Too Much Money
The bill for the ER visit was more than I expected and my portion was also more than I expected.  The out-of-pocket maximum on my health plan was more than my deductible and the maximum annual HSA contribution.  I paid the bill but it didn’t feel right given the misdiagnosis, the testing that may or may not have been needed and the stress of it all.

Admittedly, when you are really sick or in pain, there is no such thing as too much money – cost becomes irrelevant and more care somehow seems better.  However, after the fact is another story especially if the value of the care received isn’t clear.  Billing clerks, for the most part, can say what was done when but few, if any, can explain why.   Connecting the dots between what and why without a medical degree and/or understanding someone’s thought process in the moment is almost impossible.

The only one that can truly connect all the dots needed to understand the value is the physician providing the service. That’s why I have to wonder …should physicians be connecting the dots (what, why and how much) for patients who are stable?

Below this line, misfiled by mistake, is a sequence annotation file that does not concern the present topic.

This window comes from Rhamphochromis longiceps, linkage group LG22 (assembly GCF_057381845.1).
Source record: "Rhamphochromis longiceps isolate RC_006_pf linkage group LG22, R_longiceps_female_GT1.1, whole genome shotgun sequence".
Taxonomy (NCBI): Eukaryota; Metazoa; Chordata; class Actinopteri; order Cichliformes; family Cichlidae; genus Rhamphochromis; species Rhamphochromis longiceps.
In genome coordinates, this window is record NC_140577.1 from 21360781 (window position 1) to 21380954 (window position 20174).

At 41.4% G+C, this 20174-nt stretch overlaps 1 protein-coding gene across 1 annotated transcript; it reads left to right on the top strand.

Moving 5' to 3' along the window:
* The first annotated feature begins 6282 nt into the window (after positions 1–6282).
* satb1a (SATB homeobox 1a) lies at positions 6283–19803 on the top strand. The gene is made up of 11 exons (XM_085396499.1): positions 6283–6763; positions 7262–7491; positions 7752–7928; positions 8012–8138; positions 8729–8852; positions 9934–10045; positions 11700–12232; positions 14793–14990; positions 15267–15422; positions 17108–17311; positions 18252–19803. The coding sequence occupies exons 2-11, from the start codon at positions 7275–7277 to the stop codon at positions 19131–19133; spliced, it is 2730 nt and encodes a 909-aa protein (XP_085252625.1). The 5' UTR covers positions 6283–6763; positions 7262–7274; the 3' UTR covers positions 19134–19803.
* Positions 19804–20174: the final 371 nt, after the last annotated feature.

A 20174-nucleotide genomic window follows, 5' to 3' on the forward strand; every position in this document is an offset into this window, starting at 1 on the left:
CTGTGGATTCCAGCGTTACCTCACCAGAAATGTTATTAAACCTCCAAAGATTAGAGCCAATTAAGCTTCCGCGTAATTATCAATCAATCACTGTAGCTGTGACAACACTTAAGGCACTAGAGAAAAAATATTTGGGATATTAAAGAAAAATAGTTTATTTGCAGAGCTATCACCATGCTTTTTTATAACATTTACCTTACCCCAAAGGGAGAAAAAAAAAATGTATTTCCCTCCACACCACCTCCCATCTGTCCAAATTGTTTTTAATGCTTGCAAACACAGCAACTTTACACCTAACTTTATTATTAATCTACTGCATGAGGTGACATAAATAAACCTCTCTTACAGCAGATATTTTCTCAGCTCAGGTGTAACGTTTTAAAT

Safe to Say
There is always more to an issue than what meets the eye or what can be learned from an experience or two.  However, it seems like there is opportunity to enhance the way patients are triaged and informed during the treatment process to help connect the dots between cost and care so that the value of the care provided is clear.

It’s just human nature to take time to connect the dots.  But I also know there can be a day of reckoning, when you wish you had connected the dots more quickly.   -Al Gore


About the Author: Shannon Smith is a healthcare strategist with over fifteen years of experience helping companies achieve greater success. She has successfully led the transformation of ASCs and hospitals, advised technology and device companies on product development and commercialization  strategy and advised other professional firms on transactions.